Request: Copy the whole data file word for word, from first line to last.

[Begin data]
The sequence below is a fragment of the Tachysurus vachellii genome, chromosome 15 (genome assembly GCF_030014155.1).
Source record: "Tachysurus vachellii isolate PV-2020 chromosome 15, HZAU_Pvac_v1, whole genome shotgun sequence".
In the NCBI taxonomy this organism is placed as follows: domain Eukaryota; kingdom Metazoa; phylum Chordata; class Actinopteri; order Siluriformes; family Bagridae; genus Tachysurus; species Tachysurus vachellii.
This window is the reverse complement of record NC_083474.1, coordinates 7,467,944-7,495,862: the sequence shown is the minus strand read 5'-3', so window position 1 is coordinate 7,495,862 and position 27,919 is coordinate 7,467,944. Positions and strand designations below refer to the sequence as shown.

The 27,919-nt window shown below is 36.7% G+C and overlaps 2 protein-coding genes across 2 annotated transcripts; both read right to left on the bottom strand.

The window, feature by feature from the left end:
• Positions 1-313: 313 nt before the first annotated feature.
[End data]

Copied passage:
The sequence below is a fragment of the Tachysurus vachellii genome, chromosome 15 (genome assembly GCF_030014155.1).
Source record: "Tachysurus vachellii isolate PV-2020 chromosome 15, HZAU_Pvac_v1, whole genome shotgun sequence".
In the NCBI taxonomy this organism is placed as follows: domain Eukaryota; kingdom Metazoa; phylum Chordata; class Actinopteri; order Siluriformes; family Bagridae; genus Tachysurus; species Tachysurus vachellii.
This window is the reverse complement of record NC_083474.1, coordinates 7,467,944-7,495,862: the sequence shown is the minus strand read 5'-3', so window position 1 is coordinate 7,495,862 and position 27,919 is coordinate 7,467,944. Positions and strand designations below refer to the sequence as shown.

The 27,919-nt window shown below is 36.7% G+C and overlaps 2 protein-coding genes across 2 annotated transcripts; both read right to left on the bottom strand.

The window, feature by feature from the left end:
• Positions 1-313: 313 nt before the first annotated feature.